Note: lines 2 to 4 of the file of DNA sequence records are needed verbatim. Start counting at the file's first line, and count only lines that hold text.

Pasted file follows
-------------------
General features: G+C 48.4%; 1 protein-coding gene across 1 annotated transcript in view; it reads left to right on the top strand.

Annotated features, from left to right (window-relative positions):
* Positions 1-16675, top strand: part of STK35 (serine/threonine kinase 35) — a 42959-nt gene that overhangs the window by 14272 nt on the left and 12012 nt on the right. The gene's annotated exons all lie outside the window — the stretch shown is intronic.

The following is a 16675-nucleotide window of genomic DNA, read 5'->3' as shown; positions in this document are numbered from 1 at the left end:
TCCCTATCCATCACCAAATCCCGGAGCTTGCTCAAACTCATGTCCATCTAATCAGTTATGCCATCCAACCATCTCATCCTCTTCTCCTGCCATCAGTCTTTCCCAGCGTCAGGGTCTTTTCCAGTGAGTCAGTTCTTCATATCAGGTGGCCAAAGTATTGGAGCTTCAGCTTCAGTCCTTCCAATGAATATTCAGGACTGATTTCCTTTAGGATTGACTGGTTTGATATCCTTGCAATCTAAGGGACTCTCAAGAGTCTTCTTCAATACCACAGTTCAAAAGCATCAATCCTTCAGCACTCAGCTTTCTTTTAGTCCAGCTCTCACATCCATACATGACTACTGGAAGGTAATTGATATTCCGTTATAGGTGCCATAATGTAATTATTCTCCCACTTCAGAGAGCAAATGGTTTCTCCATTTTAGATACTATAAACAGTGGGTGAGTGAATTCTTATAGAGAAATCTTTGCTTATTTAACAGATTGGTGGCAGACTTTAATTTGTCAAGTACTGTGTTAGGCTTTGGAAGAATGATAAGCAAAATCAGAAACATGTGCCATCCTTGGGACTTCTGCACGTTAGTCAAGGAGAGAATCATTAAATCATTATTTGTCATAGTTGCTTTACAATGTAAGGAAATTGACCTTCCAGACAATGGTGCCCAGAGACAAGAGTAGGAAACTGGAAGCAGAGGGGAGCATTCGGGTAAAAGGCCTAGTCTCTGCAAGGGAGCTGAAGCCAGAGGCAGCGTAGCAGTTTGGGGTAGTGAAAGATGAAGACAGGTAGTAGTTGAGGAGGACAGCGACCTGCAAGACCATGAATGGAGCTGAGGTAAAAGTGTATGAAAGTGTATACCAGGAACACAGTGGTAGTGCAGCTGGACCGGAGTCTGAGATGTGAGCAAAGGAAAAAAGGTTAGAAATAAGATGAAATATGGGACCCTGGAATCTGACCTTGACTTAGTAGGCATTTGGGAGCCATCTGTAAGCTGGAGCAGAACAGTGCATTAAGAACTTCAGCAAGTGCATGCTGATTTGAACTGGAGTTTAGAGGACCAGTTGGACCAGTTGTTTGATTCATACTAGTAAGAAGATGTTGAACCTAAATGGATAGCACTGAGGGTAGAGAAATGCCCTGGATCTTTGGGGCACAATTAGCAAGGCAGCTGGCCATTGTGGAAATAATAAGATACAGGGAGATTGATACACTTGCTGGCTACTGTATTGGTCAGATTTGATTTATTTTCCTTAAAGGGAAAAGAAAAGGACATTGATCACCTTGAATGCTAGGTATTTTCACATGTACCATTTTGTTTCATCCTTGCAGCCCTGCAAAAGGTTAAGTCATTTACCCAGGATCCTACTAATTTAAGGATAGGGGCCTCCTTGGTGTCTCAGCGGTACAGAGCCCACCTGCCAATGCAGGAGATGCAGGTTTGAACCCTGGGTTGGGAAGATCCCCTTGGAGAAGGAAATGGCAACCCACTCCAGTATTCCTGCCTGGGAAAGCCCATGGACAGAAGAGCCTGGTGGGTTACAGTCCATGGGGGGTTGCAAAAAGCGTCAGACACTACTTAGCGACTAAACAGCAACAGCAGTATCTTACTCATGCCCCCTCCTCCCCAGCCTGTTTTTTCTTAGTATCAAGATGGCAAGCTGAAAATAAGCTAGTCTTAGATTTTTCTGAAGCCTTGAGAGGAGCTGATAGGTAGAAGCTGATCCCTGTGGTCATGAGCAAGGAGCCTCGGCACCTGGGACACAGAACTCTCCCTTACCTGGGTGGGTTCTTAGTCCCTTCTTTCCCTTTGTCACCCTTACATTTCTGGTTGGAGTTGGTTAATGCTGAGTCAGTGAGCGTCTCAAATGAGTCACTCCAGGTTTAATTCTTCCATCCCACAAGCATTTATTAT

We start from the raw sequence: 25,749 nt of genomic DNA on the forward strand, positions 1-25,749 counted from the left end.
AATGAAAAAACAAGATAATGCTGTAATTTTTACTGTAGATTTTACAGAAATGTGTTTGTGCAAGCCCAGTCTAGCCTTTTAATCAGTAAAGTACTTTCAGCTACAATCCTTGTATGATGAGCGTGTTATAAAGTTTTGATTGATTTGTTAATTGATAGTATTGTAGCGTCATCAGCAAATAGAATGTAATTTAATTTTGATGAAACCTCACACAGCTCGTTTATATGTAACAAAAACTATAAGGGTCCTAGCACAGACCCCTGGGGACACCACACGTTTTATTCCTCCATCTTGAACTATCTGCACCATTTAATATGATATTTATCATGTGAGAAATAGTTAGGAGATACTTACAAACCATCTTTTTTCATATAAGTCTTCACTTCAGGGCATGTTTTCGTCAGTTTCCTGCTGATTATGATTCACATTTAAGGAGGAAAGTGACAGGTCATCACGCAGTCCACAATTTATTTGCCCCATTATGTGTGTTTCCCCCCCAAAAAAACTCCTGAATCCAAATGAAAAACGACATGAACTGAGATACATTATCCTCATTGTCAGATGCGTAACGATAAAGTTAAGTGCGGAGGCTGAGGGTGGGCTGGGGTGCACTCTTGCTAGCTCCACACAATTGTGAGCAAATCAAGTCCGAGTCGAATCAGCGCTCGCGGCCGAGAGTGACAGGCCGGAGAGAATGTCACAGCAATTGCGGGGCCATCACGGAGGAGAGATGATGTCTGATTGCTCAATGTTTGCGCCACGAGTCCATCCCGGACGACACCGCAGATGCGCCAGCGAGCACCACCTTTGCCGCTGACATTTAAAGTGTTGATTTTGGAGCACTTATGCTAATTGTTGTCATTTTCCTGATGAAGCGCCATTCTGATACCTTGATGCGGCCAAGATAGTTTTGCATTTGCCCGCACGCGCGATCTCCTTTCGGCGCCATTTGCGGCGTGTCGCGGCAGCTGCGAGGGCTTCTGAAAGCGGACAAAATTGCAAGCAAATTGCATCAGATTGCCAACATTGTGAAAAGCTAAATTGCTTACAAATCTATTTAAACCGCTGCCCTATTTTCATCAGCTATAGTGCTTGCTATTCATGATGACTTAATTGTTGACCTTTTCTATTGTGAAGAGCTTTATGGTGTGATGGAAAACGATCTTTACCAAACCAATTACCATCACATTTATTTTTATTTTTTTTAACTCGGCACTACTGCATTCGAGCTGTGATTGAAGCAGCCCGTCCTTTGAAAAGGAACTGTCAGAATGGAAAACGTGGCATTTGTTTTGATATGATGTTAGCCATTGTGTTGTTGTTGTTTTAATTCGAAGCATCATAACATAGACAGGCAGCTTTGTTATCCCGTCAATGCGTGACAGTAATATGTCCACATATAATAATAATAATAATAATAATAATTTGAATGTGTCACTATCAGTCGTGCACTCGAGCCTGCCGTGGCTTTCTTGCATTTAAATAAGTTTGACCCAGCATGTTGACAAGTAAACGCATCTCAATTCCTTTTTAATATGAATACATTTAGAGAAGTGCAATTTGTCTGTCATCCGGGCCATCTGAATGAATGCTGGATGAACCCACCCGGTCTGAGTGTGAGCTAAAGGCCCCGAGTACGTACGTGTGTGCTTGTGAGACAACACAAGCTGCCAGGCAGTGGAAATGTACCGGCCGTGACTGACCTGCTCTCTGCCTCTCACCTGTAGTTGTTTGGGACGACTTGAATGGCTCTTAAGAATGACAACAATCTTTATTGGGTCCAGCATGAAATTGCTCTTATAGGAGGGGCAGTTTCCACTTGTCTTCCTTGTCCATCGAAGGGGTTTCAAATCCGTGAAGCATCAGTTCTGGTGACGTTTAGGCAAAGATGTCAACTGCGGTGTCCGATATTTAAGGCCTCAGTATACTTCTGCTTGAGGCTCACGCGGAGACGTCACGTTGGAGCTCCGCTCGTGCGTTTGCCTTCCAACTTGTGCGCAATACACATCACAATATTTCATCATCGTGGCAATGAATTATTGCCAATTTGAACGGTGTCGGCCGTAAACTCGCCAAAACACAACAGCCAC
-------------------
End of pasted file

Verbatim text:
Annotated features, from left to right (window-relative positions):
* Positions 1-16675, top strand: part of STK35 (serine/threonine kinase 35) — a 42959-nt gene that overhangs the window by 14272 nt on the left and 12012 nt on the right. The gene's annotated exons all lie outside the window — the stretch shown is intronic.

The following is a 16675-nucleotide window of genomic DNA, read 5'->3' as shown; positions in this document are numbered from 1 at the left end: